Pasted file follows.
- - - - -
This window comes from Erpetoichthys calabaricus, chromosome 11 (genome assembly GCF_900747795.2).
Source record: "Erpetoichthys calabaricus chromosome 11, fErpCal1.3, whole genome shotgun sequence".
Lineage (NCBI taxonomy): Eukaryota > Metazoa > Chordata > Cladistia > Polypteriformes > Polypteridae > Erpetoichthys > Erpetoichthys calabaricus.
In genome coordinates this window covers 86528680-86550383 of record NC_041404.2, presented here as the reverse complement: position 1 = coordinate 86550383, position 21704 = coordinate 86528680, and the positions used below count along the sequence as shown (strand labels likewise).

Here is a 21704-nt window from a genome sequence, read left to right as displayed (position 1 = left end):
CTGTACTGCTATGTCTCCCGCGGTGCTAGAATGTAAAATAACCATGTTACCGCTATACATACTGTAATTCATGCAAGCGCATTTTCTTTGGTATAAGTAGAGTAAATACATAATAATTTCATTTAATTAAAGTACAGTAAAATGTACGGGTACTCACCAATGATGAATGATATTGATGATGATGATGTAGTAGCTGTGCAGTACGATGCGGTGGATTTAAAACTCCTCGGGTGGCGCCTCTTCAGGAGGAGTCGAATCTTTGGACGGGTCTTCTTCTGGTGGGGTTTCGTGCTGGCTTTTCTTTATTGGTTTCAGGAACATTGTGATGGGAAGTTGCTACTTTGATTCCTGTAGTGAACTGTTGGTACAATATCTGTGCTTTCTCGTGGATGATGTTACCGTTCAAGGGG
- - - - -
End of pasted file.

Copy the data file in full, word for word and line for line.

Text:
This window comes from Erpetoichthys calabaricus, chromosome 11 (genome assembly GCF_900747795.2).
Source record: "Erpetoichthys calabaricus chromosome 11, fErpCal1.3, whole genome shotgun sequence".
Lineage (NCBI taxonomy): Eukaryota > Metazoa > Chordata > Cladistia > Polypteriformes > Polypteridae > Erpetoichthys > Erpetoichthys calabaricus.
In genome coordinates this window covers 86528680-86550383 of record NC_041404.2, presented here as the reverse complement: position 1 = coordinate 86550383, position 21704 = coordinate 86528680, and the positions used below count along the sequence as shown (strand labels likewise).

Here is a 21704-nt window from a genome sequence, read left to right as displayed (position 1 = left end):
CTGTACTGCTATGTCTCCCGCGGTGCTAGAATGTAAAATAACCATGTTACCGCTATACATACTGTAATTCATGCAAGCGCATTTTCTTTGGTATAAGTAGAGTAAATACATAATAATTTCATTTAATTAAAGTACAGTAAAATGTACGGGTACTCACCAATGATGAATGATATTGATGATGATGATGTAGTAGCTGTGCAGTACGATGCGGTGGATTTAAAACTCCTCGGGTGGCGCCTCTTCAGGAGGAGTCGAATCTTTGGACGGGTCTTCTTCTGGTGGGGTTTCGTGCTGGCTTTTCTTTATTGGTTTCAGGAACATTGTGATGGGAAGTTGCTACTTTGATTCCTGTAGTGAACTGTTGGTACAATATCTGTGCTTTCTCGTGGATGATGTTACCGTTCAAGGGG